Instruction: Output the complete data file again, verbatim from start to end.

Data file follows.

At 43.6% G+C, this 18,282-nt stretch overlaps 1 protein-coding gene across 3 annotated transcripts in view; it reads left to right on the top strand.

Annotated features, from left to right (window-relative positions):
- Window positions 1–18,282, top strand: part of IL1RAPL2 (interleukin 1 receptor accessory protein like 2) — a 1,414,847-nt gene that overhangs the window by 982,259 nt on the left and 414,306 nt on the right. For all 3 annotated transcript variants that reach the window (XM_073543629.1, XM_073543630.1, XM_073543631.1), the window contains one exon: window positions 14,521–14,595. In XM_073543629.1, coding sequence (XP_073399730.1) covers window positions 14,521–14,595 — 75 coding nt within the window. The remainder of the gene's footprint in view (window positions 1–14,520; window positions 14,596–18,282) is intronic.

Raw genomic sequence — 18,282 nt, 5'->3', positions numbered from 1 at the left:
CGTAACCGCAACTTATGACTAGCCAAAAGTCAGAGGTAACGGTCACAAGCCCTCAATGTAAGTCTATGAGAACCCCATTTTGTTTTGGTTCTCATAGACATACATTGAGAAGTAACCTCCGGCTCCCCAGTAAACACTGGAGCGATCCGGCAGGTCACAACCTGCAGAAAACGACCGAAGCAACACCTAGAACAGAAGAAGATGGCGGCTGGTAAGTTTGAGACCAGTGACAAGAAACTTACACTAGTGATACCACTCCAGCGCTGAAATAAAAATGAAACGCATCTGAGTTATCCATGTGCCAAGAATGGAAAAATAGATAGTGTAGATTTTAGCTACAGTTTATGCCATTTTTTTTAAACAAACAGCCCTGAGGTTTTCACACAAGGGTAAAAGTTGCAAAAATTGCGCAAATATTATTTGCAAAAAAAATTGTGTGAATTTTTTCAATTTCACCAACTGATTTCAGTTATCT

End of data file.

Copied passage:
At 43.6% G+C, this 18,282-nt stretch overlaps 1 protein-coding gene across 3 annotated transcripts in view; it reads left to right on the top strand.

Annotated features, from left to right (window-relative positions):
- Window positions 1–18,282, top strand: part of IL1RAPL2 (interleukin 1 receptor accessory protein like 2) — a 1,414,847-nt gene that overhangs the window by 982,259 nt on the left and 414,306 nt on the right. For all 3 annotated transcript variants that reach the window (XM_073543629.1, XM_073543630.1, XM_073543631.1), the window contains one exon: window positions 14,521–14,595. In XM_073543629.1, coding sequence (XP_073399730.1) covers window positions 14,521–14,595 — 75 coding nt within the window. The remainder of the gene's footprint in view (window positions 1–14,520; window positions 14,596–18,282) is intronic.

Raw genomic sequence — 18,282 nt, 5'->3', positions numbered from 1 at the left:
CGTAACCGCAACTTATGACTAGCCAAAAGTCAGAGGTAACGGTCACAAGCCCTCAATGTAAGTCTATGAGAACCCCATTTTGTTTTGGTTCTCATAGACATACATTGAGAAGTAACCTCCGGCTCCCCAGTAAACACTGGAGCGATCCGGCAGGTCACAACCTGCAGAAAACGACCGAAGCAACACCTAGAACAGAAGAAGATGGCGGCTGGTAAGTTTGAGACCAGTGACAAGAAACTTACACTAGTGATACCACTCCAGCGCTGAAATAAAAATGAAACGCATCTGAGTTATCCATGTGCCAAGAATGGAAAAATAGATAGTGTAGATTTTAGCTACAGTTTATGCCATTTTTTTTAAACAAACAGCCCTGAGGTTTTCACACAAGGGTAAAAGTTGCAAAAATTGCGCAAATATTATTTGCAAAAAAAATTGTGTGAATTTTTTCAATTTCACCAACTGATTTCAGTTATCT